La OTAN y la Nueva Turquía

ESTAMBUL - Turquía se unió a la OTAN a principios de la Guerra Fría para obtener la protección de Estados Unidos en caso de un ataque soviético. En aquel entonces, Turquía se puso claramente en la primera línea; hoy, sin embargo, sus dirigentes están impulsando activamente una política exterior y de seguridad independiente, y su creciente confianza está poniendo a prueba la cohesión de la Alianza.

Mientras tanto, la cooperación entre la OTAN y la Unión Europea sigue estancada, debido a la disputa con Turquía sobre el Chipre dividido. Más aún, en agudo contraste con la mayoría de los miembros de la OTAN, Turquía sostiene que Irán y Siria no deben ser vistos como una amenaza. Y, en el punto álgido de la crisis de Libia, mientras los funcionarios de la OTAN preparaban planes operativos de intervención, el Primer Ministro de Turquía Recep Tayyip Erdogan hacía declaraciones en contra de la acción militar.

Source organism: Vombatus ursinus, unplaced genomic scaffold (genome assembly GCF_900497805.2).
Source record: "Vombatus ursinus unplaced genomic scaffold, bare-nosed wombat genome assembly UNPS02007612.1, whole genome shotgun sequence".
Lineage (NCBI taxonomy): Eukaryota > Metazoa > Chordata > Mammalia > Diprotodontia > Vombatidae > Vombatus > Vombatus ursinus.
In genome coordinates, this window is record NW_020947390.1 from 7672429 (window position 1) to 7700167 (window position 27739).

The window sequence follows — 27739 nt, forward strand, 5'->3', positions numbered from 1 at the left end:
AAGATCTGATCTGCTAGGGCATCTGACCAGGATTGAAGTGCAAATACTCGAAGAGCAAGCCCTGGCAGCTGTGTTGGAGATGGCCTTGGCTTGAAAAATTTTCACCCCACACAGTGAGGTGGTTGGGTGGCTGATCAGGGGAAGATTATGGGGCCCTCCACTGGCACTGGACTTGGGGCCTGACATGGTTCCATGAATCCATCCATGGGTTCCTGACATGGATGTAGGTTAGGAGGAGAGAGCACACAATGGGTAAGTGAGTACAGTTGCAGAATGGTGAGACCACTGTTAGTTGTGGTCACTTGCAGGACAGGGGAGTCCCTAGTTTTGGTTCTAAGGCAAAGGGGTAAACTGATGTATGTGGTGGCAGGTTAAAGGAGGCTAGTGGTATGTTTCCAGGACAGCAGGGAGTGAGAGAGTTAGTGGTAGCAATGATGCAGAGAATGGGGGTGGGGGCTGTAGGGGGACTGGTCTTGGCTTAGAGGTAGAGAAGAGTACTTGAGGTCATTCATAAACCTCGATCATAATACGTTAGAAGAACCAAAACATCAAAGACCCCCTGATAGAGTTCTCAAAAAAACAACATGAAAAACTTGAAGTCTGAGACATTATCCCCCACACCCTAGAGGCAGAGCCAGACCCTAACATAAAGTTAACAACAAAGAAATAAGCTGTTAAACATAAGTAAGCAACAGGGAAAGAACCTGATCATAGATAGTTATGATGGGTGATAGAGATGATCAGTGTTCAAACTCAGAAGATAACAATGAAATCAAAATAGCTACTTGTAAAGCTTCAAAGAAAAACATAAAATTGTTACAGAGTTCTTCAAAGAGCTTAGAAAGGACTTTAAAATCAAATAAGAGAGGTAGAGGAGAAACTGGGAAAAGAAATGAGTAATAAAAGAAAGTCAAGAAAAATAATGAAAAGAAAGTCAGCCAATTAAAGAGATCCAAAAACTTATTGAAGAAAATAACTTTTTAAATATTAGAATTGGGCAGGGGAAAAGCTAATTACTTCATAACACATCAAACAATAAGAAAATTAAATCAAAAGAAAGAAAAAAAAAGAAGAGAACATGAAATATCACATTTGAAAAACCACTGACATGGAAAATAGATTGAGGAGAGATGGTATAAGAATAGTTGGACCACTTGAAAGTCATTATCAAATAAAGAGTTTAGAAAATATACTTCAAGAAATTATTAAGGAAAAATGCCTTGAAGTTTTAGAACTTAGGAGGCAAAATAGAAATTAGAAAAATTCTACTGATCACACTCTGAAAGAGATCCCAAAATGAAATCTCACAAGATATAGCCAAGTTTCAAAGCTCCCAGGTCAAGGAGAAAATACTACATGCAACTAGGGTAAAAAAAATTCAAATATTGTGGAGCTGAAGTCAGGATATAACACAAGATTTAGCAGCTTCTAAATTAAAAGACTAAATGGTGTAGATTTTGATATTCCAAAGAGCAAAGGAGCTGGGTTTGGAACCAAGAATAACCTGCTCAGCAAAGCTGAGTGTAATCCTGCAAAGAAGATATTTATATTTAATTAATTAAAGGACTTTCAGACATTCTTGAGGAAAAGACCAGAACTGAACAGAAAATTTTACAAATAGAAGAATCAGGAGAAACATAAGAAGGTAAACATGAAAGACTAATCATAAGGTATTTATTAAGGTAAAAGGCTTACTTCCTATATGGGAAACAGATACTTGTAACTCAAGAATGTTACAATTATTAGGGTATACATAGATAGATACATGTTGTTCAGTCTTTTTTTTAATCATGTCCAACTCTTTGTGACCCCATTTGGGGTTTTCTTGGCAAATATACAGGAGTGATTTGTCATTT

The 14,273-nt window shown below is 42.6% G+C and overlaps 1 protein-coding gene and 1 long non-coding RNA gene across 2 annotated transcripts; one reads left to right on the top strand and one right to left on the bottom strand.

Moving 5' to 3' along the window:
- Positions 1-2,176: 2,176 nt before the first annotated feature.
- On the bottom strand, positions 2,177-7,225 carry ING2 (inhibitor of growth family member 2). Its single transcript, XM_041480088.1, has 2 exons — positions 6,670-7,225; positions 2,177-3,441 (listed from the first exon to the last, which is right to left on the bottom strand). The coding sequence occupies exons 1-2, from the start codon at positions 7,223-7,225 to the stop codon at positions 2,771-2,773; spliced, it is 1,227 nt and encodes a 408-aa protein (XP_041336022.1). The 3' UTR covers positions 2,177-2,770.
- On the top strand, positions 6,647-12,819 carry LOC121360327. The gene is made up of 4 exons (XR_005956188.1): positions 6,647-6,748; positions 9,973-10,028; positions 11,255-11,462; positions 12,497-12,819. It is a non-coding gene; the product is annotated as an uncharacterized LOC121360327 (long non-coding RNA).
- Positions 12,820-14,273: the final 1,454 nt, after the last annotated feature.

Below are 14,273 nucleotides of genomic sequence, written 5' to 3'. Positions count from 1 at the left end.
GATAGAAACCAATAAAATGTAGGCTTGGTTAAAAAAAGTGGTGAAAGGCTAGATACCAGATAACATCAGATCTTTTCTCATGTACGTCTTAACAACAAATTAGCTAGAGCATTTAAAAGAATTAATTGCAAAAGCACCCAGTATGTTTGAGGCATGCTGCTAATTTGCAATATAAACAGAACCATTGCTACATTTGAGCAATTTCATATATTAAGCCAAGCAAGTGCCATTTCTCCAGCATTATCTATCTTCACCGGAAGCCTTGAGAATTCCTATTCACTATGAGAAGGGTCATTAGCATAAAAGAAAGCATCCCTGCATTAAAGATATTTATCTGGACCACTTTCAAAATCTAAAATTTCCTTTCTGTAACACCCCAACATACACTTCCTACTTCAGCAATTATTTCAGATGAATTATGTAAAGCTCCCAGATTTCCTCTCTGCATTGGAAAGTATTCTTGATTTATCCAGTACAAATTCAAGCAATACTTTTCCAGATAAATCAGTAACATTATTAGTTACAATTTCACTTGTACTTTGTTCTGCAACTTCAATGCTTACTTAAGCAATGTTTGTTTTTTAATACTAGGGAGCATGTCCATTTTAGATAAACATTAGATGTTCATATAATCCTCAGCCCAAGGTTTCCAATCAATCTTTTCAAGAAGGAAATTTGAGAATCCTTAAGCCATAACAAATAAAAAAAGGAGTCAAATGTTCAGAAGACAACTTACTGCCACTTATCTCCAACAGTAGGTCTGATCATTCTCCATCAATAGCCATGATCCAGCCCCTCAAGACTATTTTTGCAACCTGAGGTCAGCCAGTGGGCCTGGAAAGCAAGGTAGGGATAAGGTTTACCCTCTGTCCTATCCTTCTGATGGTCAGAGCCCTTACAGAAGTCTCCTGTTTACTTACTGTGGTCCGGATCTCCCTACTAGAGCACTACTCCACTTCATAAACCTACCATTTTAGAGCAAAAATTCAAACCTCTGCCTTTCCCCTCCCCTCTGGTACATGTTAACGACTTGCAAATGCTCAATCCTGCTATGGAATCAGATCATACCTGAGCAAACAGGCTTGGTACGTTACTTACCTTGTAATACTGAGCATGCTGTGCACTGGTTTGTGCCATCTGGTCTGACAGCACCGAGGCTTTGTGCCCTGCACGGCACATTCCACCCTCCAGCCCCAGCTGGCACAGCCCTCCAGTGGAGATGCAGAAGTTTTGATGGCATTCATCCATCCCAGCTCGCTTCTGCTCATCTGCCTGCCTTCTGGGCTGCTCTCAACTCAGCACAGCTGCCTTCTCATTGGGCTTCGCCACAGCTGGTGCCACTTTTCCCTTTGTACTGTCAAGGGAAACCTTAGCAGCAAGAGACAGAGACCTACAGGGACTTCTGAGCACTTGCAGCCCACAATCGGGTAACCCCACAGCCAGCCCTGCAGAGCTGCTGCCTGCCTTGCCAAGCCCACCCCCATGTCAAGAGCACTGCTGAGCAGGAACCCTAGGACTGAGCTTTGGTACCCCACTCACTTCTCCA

Como resultado, algunos dicen ahora que Turquía está dando la espalda a Occidente. Pero sería más exacto decir que Turquía está ampliando su alcance. Turquía, de hecho, puede generar tensiones dentro de la OTAN, pero su posición representa un astuto equilibrio entre la lealtad a la Alianza y el cuidado apropiado de sus propios intereses nacionales.

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